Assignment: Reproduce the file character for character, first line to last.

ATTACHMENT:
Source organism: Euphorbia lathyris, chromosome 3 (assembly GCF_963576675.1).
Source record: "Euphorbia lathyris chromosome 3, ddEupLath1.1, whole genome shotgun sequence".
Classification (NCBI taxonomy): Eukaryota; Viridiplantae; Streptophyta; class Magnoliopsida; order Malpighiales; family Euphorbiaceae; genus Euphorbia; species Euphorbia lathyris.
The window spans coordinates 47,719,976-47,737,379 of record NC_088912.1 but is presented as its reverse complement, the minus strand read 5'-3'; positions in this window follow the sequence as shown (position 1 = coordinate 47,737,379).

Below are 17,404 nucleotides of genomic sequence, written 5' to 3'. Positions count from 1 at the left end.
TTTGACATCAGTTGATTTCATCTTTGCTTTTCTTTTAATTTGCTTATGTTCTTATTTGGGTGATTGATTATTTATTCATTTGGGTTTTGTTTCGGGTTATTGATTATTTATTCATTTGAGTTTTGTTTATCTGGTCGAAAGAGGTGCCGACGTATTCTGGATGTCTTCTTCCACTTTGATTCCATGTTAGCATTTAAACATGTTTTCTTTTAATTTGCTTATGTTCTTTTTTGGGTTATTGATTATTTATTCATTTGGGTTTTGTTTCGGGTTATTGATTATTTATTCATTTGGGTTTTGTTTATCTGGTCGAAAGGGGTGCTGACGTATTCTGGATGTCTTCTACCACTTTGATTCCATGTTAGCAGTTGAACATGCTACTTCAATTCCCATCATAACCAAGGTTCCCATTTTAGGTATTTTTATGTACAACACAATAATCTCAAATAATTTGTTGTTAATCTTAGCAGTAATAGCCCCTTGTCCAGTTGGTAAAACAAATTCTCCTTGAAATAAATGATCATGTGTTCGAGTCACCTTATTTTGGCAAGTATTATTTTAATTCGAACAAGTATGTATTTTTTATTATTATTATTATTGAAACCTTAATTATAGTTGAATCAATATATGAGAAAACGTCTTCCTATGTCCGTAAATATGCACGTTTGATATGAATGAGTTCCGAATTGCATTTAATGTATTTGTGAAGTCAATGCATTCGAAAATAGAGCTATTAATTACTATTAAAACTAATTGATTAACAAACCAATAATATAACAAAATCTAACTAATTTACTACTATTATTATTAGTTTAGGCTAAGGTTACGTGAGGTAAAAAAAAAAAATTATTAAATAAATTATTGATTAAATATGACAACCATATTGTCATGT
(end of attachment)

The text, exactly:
Source organism: Euphorbia lathyris, chromosome 3 (assembly GCF_963576675.1).
Source record: "Euphorbia lathyris chromosome 3, ddEupLath1.1, whole genome shotgun sequence".
Classification (NCBI taxonomy): Eukaryota; Viridiplantae; Streptophyta; class Magnoliopsida; order Malpighiales; family Euphorbiaceae; genus Euphorbia; species Euphorbia lathyris.
The window spans coordinates 47,719,976-47,737,379 of record NC_088912.1 but is presented as its reverse complement, the minus strand read 5'-3'; positions in this window follow the sequence as shown (position 1 = coordinate 47,737,379).

Below are 17,404 nucleotides of genomic sequence, written 5' to 3'. Positions count from 1 at the left end.
TTTGACATCAGTTGATTTCATCTTTGCTTTTCTTTTAATTTGCTTATGTTCTTATTTGGGTGATTGATTATTTATTCATTTGGGTTTTGTTTCGGGTTATTGATTATTTATTCATTTGAGTTTTGTTTATCTGGTCGAAAGAGGTGCCGACGTATTCTGGATGTCTTCTTCCACTTTGATTCCATGTTAGCATTTAAACATGTTTTCTTTTAATTTGCTTATGTTCTTTTTTGGGTTATTGATTATTTATTCATTTGGGTTTTGTTTCGGGTTATTGATTATTTATTCATTTGGGTTTTGTTTATCTGGTCGAAAGGGGTGCTGACGTATTCTGGATGTCTTCTACCACTTTGATTCCATGTTAGCAGTTGAACATGCTACTTCAATTCCCATCATAACCAAGGTTCCCATTTTAGGTATTTTTATGTACAACACAATAATCTCAAATAATTTGTTGTTAATCTTAGCAGTAATAGCCCCTTGTCCAGTTGGTAAAACAAATTCTCCTTGAAATAAATGATCATGTGTTCGAGTCACCTTATTTTGGCAAGTATTATTTTAATTCGAACAAGTATGTATTTTTTATTATTATTATTATTGAAACCTTAATTATAGTTGAATCAATATATGAGAAAACGTCTTCCTATGTCCGTAAATATGCACGTTTGATATGAATGAGTTCCGAATTGCATTTAATGTATTTGTGAAGTCAATGCATTCGAAAATAGAGCTATTAATTACTATTAAAACTAATTGATTAACAAACCAATAATATAACAAAATCTAACTAATTTACTACTATTATTATTAGTTTAGGCTAAGGTTACGTGAGGTAAAAAAAAAAAATTATTAAATAAATTATTGATTAAATATGACAACCATATTGTCATGT